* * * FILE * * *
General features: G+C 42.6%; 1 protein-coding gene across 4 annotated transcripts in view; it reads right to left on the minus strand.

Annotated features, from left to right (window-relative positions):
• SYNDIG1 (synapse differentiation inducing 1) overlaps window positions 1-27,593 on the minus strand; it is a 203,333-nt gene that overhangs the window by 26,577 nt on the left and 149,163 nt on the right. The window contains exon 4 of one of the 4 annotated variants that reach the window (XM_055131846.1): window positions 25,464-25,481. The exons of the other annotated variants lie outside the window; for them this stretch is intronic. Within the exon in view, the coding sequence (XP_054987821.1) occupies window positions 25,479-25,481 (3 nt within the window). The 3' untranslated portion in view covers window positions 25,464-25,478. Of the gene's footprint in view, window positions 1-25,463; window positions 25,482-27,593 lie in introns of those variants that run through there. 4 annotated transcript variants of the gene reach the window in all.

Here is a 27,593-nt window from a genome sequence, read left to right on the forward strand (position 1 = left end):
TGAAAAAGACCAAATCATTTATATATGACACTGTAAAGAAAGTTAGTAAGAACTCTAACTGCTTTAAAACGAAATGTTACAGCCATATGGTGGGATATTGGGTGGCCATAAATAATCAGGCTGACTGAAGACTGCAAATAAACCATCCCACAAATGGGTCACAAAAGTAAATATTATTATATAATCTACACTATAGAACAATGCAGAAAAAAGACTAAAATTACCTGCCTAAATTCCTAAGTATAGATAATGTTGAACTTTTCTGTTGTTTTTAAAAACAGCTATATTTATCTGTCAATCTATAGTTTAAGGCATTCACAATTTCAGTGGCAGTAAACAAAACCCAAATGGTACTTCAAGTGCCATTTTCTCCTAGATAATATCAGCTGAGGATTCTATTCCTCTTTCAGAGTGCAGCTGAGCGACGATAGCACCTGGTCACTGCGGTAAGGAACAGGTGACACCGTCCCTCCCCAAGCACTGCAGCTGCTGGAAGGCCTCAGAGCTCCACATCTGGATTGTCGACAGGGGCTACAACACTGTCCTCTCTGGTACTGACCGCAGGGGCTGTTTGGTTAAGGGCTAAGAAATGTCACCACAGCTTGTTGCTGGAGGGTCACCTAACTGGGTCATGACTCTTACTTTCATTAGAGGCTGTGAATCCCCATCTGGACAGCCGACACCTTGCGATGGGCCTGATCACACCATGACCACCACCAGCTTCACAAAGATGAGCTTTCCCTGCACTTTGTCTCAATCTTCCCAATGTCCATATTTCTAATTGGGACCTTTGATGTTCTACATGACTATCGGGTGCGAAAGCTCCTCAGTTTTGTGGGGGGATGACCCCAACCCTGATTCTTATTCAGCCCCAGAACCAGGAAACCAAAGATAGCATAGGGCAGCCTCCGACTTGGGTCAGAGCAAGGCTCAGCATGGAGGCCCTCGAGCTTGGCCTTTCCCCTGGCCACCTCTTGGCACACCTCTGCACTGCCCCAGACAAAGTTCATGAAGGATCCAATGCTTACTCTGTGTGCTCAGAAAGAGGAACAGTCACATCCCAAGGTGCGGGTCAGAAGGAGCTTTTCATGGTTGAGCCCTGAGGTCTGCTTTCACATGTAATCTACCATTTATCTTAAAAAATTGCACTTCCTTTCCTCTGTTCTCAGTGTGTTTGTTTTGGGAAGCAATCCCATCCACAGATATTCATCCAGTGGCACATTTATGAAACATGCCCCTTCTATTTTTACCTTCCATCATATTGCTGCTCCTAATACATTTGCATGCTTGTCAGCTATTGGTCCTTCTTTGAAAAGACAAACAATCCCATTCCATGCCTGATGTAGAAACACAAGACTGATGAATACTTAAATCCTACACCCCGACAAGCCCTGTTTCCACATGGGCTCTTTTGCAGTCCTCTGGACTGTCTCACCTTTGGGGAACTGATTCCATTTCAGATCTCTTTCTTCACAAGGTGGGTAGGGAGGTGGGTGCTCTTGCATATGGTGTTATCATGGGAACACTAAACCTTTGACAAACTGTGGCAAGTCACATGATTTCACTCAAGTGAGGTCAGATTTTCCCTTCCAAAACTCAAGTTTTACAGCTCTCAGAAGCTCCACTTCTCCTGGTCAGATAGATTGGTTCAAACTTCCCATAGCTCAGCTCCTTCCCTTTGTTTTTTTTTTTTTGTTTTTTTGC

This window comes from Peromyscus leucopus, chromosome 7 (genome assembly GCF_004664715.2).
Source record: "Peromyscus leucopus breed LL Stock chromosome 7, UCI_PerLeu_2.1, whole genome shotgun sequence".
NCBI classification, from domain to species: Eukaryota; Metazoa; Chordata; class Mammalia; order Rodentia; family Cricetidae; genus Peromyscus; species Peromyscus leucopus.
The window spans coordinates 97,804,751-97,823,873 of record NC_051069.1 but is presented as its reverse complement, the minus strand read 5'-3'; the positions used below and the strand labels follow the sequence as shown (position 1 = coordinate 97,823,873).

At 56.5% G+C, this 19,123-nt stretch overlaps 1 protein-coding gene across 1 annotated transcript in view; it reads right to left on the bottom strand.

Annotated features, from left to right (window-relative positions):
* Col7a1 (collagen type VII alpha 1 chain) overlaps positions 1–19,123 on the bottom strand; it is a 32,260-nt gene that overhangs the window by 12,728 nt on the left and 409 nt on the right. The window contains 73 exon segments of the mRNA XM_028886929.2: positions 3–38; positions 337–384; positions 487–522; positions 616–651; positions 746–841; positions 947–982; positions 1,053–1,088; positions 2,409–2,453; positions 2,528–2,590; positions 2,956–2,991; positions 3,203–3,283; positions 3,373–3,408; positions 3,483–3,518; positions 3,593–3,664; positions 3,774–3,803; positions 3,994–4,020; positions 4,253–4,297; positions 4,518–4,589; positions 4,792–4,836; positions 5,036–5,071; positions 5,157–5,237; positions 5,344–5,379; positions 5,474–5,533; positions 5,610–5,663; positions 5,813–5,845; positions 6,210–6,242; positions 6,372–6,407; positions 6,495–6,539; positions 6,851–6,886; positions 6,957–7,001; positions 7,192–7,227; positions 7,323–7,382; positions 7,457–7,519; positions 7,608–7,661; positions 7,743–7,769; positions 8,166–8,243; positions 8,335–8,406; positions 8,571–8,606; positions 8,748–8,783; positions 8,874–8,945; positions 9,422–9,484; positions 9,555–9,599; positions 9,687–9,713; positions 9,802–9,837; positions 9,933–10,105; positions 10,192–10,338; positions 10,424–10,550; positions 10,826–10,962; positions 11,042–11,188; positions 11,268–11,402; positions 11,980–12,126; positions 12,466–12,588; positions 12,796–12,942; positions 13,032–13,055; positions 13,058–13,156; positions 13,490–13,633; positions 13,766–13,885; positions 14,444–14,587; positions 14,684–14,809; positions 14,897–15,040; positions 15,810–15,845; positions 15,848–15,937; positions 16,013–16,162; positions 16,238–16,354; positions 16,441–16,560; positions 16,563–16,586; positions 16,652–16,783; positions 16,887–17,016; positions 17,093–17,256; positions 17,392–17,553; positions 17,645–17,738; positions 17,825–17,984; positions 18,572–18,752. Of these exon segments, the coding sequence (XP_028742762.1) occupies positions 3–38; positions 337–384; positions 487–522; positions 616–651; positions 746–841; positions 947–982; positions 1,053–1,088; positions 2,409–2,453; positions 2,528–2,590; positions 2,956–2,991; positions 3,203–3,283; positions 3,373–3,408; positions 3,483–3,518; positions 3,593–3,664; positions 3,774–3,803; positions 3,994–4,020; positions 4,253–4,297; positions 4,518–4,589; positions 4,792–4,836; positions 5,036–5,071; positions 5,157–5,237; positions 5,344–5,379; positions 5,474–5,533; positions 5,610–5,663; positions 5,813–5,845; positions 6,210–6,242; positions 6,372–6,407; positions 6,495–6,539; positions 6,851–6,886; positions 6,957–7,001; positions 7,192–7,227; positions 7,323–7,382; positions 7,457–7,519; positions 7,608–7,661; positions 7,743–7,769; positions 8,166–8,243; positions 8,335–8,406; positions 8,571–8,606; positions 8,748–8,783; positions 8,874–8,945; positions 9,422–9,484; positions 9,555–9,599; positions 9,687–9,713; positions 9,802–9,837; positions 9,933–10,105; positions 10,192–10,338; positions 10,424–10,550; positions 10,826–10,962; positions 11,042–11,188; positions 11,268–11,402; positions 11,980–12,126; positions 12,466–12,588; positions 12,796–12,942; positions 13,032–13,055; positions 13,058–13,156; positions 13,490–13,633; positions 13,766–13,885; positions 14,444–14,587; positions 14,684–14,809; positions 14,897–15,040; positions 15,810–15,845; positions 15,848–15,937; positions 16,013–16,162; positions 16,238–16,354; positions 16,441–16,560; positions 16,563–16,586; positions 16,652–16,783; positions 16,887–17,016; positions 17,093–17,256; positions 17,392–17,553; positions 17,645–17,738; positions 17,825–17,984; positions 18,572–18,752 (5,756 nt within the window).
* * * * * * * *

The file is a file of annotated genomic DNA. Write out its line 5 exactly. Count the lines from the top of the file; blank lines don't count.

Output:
TGAAAAAGACCAAATCATTTATATATGACACTGTAAAGAAAGTTAGTAAGAACTCTAACTGCTTTAAAACGAAATGTTACAGCCATATGGTGGGATATTGGGTGGCCATAAATAATCAGGCTGACTGAAGACTGCAAATAAACCATCCCACAAATGGGTCACAAAAGTAAATATTATTATATAATCTACACTATAGAACAATGCAGAAAAAAGACTAAAATTACCTGCCTAAATTCCTAAGTATAGATAATGTTGAACTTTTCTGTTGTTTTTAAAAACAGCTATATTTATCTGTCAATCTATAGTTTAAGGCATTCACAATTTCAGTGGCAGTAAACAAAACCCAAATGGTACTTCAAGTGCCATTTTCTCCTAGATAATATCAGCTGAGGATTCTATTCCTCTTTCAGAGTGCAGCTGAGCGACGATAGCACCTGGTCACTGCGGTAAGGAACAGGTGACACCGTCCCTCCCCAAGCACTGCAGCTGCTGGAAGGCCTCAGAGCTCCACATCTGGATTGTCGACAGGGGCTACAACACTGTCCTCTCTGGTACTGACCGCAGGGGCTGTTTGGTTAAGGGCTAAGAAATGTCACCACAGCTTGTTGCTGGAGGGTCACCTAACTGGGTCATGACTCTTACTTTCATTAGAGGCTGTGAATCCCCATCTGGACAGCCGACACCTTGCGATGGGCCTGATCACACCATGACCACCACCAGCTTCACAAAGATGAGCTTTCCCTGCACTTTGTCTCAATCTTCCCAATGTCCATATTTCTAATTGGGACCTTTGATGTTCTACATGACTATCGGGTGCGAAAGCTCCTCAGTTTTGTGGGGGGATGACCCCAACCCTGATTCTTATTCAGCCCCAGAACCAGGAAACCAAAGATAGCATAGGGCAGCCTCCGACTTGGGTCAGAGCAAGGCTCAGCATGGAGGCCCTCGAGCTTGGCCTTTCCCCTGGCCACCTCTTGGCACACCTCTGCACTGCCCCAGACAAAGTTCATGAAGGATCCAATGCTTACTCTGTGTGCTCAGAAAGAGGAACAGTCACATCCCAAGGTGCGGGTCAGAAGGAGCTTTTCATGGTTGAGCCCTGAGGTCTGCTTTCACATGTAATCTACCATTTATCTTAAAAAATTGCACTTCCTTTCCTCTGTTCTCAGTGTGTTTGTTTTGGGAAGCAATCCCATCCACAGATATTCATCCAGTGGCACATTTATGAAACATGCCCCTTCTATTTTTACCTTCCATCATATTGCTGCTCCTAATACATTTGCATGCTTGTCAGCTATTGGTCCTTCTTTGAAAAGACAAACAATCCCATTCCATGCCTGATGTAGAAACACAAGACTGATGAATACTTAAATCCTACACCCCGACAAGCCCTGTTTCCACATGGGCTCTTTTGCAGTCCTCTGGACTGTCTCACCTTTGGGGAACTGATTCCATTTCAGATCTCTTTCTTCACAAGGTGGGTAGGGAGGTGGGTGCTCTTGCATATGGTGTTATCATGGGAACACTAAACCTTTGACAAACTGTGGCAAGTCACATGATTTCACTCAAGTGAGGTCAGATTTTCCCTTCCAAAACTCAAGTTTTACAGCTCTCAGAAGCTCCACTTCTCCTGGTCAGATAGATTGGTTCAAACTTCCCATAGCTCAGCTCCTTCCCTTTGTTTTTTTTTTTTTGTTTTTTTGC